For many years, The Pocahontas Times staff took a week’s vacation at the end of the year, so there was no paper.
To fill in, here are some items from:

Sixty Years Ago
Thursday, December 31, 1959

Candidates

First county candidate to file was Gilbert Jack, who filed on December 12 as a candidate for the Democratic nomination for sheriff. This is his first try for public office. He is the owner of Jack’s Drive-In.

Harry King, of Marlinton, has also filed as a candidate for member of the County Democratic Executive Committee, a position he presently holds.

Wally Barron, of Elkins, who earlier announced his intentions for running for Governor, last week officially filed as a candidate for the Democratic nomination.

Orel Skeen, presently state treasurer, announced as the fourth candidate for the Democratic nomination for Governor on last Friday.

Names of Creeks

Judge S. H. Sharp has received a request from Kyle McCormick, Head of the State Department of Arch-ives and History, wanting information on the origin of names of creeks in this county. Judge Sharp knew Bird Run, above Frost, was named for the family by the name of Bird who lived on it; Sugar Camp run was named for the big sugar camp his grandfather had there; and that Knapps Creek, also called Ewings Creek for a time, was named for Nap Gregory, the early hunter who was mysteriously killed at Minnehaha Springs. We will add information from time to time as we get it and will be glad to hear all stories about names of creeks and runs in Pocahontas.

Still House Run was so named because here Joshua Kee distilled whiskey – legally, with government license. He was the son of the pioneer Kee, one generation from Ireland.

Leatherbark Run carries the name of a shrub, the bark of which – and the whole of plant – was flexible as leather. The plant was used by farmers to tie fodder and other such purposes until it has been wiped out.

Another interesting name is Chickenhouse Run, out Watoga way. There seems to be a difference of opinion on the source of this name. There was an early settler from New England by the name of Chickener who was buried on Chickenhouse Run. Also there is the story of a cock pit being maintained here when cock fighting was popular in the early 1800s. This was a convenient place halfway between Huntersville and the Levels. Another story is to the effect that a trapper penned a loud crowing rooster on the ridge to attract wolves, foxes and wildcats to his traps. And a third story says the name was given because the thick pine forest was the gathering place for wild turkeys, pigeons and crows to roost.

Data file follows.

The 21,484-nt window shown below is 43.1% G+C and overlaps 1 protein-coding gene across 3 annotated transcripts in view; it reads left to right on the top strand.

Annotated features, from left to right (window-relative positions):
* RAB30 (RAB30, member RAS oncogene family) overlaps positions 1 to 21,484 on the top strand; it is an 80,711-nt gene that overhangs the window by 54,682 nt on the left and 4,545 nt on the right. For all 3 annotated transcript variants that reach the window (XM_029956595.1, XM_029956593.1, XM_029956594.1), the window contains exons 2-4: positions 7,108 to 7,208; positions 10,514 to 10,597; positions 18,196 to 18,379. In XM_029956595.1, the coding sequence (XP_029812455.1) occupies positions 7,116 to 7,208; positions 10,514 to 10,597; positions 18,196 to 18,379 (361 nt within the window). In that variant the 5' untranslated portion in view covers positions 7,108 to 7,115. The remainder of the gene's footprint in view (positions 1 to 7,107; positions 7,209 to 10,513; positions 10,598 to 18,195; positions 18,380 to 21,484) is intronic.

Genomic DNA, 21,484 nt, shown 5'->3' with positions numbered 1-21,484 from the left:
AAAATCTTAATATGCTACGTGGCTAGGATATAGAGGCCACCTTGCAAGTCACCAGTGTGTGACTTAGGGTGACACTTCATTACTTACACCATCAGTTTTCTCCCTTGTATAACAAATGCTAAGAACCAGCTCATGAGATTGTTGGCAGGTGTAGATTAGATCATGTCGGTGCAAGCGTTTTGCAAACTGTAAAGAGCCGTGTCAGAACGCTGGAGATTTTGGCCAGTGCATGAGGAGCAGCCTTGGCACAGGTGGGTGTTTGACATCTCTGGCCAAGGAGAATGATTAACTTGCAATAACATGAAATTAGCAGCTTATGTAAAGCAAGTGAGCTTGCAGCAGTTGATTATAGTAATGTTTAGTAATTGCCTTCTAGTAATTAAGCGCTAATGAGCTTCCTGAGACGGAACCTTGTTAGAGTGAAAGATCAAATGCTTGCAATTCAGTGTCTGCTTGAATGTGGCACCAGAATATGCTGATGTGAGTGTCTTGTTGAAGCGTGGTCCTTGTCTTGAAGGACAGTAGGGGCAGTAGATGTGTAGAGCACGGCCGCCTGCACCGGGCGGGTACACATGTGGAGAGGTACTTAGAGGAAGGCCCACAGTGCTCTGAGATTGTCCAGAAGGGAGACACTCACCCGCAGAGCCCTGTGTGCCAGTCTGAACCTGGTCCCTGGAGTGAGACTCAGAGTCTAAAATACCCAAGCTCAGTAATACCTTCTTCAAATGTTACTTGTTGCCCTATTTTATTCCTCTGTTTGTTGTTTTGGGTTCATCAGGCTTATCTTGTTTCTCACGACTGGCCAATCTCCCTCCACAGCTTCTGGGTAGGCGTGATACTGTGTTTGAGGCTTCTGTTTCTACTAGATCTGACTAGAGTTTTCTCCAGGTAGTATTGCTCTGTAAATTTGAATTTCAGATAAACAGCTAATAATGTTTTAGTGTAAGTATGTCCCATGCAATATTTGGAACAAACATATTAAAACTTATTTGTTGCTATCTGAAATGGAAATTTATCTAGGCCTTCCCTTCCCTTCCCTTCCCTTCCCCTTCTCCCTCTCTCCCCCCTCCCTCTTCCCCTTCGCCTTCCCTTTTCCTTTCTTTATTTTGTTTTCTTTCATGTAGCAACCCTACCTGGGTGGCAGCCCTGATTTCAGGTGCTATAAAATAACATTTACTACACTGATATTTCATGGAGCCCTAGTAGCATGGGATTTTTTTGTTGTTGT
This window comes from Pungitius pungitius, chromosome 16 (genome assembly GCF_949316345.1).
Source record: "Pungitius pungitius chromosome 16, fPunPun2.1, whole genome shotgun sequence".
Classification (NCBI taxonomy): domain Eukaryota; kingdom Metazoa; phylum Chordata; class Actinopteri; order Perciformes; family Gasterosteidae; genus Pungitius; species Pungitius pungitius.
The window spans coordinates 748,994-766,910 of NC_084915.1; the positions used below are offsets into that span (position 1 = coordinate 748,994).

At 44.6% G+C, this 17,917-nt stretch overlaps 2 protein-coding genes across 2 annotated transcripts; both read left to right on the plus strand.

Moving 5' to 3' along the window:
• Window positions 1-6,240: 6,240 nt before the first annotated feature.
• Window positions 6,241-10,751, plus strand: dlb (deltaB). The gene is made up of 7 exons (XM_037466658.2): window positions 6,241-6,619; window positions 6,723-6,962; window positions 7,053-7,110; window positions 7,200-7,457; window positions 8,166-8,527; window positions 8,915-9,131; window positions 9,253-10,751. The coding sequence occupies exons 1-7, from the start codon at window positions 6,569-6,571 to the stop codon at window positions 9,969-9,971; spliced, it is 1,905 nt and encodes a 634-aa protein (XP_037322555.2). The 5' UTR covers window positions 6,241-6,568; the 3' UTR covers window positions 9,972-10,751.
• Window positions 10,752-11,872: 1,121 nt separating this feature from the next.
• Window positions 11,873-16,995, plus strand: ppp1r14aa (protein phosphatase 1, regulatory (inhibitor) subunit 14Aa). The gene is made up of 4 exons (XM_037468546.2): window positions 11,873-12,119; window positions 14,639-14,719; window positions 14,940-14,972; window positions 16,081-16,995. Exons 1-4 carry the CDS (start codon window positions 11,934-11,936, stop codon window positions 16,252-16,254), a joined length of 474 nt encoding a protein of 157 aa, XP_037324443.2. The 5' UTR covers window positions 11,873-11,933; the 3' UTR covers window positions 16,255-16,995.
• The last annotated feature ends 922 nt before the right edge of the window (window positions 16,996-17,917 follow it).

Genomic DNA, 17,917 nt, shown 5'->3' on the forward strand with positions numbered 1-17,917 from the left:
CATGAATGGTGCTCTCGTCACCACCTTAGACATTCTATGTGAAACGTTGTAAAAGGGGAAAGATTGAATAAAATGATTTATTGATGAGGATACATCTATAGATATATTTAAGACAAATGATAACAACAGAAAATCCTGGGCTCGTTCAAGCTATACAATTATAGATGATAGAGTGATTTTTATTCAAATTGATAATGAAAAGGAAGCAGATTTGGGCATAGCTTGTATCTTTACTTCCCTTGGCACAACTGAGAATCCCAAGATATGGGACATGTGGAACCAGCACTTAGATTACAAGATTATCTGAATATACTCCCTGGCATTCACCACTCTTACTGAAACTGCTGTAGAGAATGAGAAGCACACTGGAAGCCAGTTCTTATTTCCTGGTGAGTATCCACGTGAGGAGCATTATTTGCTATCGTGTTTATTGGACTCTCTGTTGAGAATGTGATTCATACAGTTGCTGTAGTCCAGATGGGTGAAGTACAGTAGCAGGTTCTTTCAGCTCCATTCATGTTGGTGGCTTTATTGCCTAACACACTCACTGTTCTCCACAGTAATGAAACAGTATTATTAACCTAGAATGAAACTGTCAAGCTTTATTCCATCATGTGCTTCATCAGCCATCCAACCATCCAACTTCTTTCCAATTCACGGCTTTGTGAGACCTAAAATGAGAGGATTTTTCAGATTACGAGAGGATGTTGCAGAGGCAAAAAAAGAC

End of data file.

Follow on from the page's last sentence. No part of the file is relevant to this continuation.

Another run in this section is Island Lick Run, named for the salt lick on a strand of the Greenbrier River.

There are four Laurel Runs, two Laurel Creeks and a Little Laurel Creek in Pocahontas. Laurel Run in Watoga Park is eight miles long and longer than many full-fledged creeks. There is Laurel Creek at Rimel and Laurel and Little Laurel on Williams River. Laurel Runs are near Clover Lick and in Watoga going into the Greenbrier and at Slaty Fork and Hills Creek.

BIRTHS

Born to Mr. and Mrs. Norman Sharp, of Buckeye, a son, named Ricky Lynn.

Born to Mr. and Mrs. George Alfred Callison, of Hillsboro, a daughter, named Jacqueline Annette.

Born to Mr. and Mrs. Horbert Kline, of Circleville, a daughter, named Cindy Ann, in the Bartow Clinic.

Born to Mr. and Mrs. Edward Turner, of Cass, a son, named Thomas Wayne, in the Bartow Clinic.

Born to Mr. and Mrs. William Taylor, of Dunmore, a daughter, named Christine Marie, in the Bartow Clinic.

Born to Mr. and Mrs. William Hiner, of Norfolk, Virginia, a son, named William III. The mother is the former Miss Sally Rexrode.

DEATHS

Mrs. Peachie Nellie Jane Totten, aged 93, formerly of Renick. Burial in the Renick Cemetery.

Quillie R. “Bill” Kincaid, of McKeesport, Pennsylvania, aged 59. Born on Douthards Creek, a son of the late Sherman Clark and Ella Cutlip Kincaid. Burial in McKeesport

Gilbert Claiborne Kellison, aged 34 years; born at Huntersville, a son of Claiborne H. and Mary Alderman Kellison. Burial in the Beaver Creek Cemetery.

Anthony Bonnell, aged 81 years, 11 months and 21 days; son of Jonathan and Mrs. Nancy Ash Bonnell. Funeral service at the Seebert church. Burial in Center Point, Doddridge County.

more recommended stories